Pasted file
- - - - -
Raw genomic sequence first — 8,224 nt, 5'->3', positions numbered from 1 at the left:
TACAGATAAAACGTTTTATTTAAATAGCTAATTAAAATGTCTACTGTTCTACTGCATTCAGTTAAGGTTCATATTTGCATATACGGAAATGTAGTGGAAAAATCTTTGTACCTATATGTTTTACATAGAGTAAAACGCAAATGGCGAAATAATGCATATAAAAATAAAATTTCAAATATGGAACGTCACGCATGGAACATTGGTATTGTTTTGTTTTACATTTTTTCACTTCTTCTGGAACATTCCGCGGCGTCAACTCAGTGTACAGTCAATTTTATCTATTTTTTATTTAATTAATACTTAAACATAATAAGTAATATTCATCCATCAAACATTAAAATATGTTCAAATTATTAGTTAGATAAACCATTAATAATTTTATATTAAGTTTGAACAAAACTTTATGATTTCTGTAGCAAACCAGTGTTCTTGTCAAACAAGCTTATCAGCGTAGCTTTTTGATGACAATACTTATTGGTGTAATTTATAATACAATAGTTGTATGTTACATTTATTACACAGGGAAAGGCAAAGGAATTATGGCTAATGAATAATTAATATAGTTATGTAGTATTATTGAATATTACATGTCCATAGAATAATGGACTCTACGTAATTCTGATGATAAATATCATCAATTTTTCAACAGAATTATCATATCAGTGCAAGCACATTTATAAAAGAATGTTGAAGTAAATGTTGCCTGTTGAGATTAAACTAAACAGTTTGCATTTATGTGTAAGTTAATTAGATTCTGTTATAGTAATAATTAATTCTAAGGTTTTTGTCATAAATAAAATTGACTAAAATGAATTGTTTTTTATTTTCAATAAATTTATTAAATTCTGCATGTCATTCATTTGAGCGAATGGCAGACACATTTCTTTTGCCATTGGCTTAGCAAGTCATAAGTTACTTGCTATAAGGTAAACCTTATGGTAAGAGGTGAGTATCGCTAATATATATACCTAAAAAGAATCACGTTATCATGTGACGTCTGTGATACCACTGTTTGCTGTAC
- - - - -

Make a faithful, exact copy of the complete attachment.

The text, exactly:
Raw genomic sequence first — 8,224 nt, 5'->3', positions numbered from 1 at the left:
TACAGATAAAACGTTTTATTTAAATAGCTAATTAAAATGTCTACTGTTCTACTGCATTCAGTTAAGGTTCATATTTGCATATACGGAAATGTAGTGGAAAAATCTTTGTACCTATATGTTTTACATAGAGTAAAACGCAAATGGCGAAATAATGCATATAAAAATAAAATTTCAAATATGGAACGTCACGCATGGAACATTGGTATTGTTTTGTTTTACATTTTTTCACTTCTTCTGGAACATTCCGCGGCGTCAACTCAGTGTACAGTCAATTTTATCTATTTTTTATTTAATTAATACTTAAACATAATAAGTAATATTCATCCATCAAACATTAAAATATGTTCAAATTATTAGTTAGATAAACCATTAATAATTTTATATTAAGTTTGAACAAAACTTTATGATTTCTGTAGCAAACCAGTGTTCTTGTCAAACAAGCTTATCAGCGTAGCTTTTTGATGACAATACTTATTGGTGTAATTTATAATACAATAGTTGTATGTTACATTTATTACACAGGGAAAGGCAAAGGAATTATGGCTAATGAATAATTAATATAGTTATGTAGTATTATTGAATATTACATGTCCATAGAATAATGGACTCTACGTAATTCTGATGATAAATATCATCAATTTTTCAACAGAATTATCATATCAGTGCAAGCACATTTATAAAAGAATGTTGAAGTAAATGTTGCCTGTTGAGATTAAACTAAACAGTTTGCATTTATGTGTAAGTTAATTAGATTCTGTTATAGTAATAATTAATTCTAAGGTTTTTGTCATAAATAAAATTGACTAAAATGAATTGTTTTTTATTTTCAATAAATTTATTAAATTCTGCATGTCATTCATTTGAGCGAATGGCAGACACATTTCTTTTGCCATTGGCTTAGCAAGTCATAAGTTACTTGCTATAAGGTAAACCTTATGGTAAGAGGTGAGTATCGCTAATATATATACCTAAAAAGAATCACGTTATCATGTGACGTCTGTGATACCACTGTTTGCTGTAC